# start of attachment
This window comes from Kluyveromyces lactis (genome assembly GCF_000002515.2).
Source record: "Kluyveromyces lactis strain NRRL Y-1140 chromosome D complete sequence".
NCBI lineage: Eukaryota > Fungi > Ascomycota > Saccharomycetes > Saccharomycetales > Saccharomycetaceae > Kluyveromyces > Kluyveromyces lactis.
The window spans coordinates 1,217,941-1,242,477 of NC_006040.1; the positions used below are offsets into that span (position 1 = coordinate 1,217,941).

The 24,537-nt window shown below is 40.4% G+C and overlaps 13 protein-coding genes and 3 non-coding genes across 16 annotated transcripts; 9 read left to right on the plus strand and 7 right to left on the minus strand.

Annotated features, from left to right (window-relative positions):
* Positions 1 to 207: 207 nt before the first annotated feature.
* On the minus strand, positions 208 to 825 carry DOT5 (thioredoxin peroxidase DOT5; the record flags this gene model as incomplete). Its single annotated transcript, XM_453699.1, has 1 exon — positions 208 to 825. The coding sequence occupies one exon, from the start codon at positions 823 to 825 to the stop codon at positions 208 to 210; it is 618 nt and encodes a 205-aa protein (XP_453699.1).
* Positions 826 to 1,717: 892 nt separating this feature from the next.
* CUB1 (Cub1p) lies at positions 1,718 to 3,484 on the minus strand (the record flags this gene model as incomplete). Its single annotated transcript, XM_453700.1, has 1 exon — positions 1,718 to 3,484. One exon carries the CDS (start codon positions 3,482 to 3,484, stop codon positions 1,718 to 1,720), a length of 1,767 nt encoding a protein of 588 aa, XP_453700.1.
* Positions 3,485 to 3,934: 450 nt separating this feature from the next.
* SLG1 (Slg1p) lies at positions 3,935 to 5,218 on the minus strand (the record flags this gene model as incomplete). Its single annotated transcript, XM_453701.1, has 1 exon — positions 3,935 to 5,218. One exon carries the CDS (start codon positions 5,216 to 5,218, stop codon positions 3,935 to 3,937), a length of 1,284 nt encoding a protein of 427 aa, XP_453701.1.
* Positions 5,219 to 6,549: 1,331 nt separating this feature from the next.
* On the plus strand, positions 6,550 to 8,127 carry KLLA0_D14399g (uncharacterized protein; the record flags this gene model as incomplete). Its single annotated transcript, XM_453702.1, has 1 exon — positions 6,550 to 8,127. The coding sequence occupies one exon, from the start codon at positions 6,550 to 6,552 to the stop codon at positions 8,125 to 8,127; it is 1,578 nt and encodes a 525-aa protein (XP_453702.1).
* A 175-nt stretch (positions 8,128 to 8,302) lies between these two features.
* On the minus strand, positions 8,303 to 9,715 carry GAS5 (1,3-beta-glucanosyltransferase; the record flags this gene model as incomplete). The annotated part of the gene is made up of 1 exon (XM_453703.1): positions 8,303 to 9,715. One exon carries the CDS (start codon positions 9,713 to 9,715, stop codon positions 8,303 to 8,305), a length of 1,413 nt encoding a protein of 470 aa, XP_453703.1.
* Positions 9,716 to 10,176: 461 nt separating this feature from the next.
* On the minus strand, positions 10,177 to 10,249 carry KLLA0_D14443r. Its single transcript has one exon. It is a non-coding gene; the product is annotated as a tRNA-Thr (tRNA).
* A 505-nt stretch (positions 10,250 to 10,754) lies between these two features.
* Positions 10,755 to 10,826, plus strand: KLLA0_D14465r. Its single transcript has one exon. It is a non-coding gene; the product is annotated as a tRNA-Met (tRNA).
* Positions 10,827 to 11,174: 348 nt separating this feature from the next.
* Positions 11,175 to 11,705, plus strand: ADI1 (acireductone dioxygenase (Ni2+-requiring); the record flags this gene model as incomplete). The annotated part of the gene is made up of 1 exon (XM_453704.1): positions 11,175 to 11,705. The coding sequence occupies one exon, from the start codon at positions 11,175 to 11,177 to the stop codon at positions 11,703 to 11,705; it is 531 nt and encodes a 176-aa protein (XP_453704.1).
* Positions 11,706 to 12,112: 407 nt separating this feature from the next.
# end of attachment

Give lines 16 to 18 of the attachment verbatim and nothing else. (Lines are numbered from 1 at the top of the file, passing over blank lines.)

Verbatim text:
* On the minus strand, positions 8,303 to 9,715 carry GAS5 (1,3-beta-glucanosyltransferase; the record flags this gene model as incomplete). The annotated part of the gene is made up of 1 exon (XM_453703.1): positions 8,303 to 9,715. One exon carries the CDS (start codon positions 9,713 to 9,715, stop codon positions 8,303 to 8,305), a length of 1,413 nt encoding a protein of 470 aa, XP_453703.1.
* Positions 9,716 to 10,176: 461 nt separating this feature from the next.
* On the minus strand, positions 10,177 to 10,249 carry KLLA0_D14443r. Its single transcript has one exon. It is a non-coding gene; the product is annotated as a tRNA-Thr (tRNA).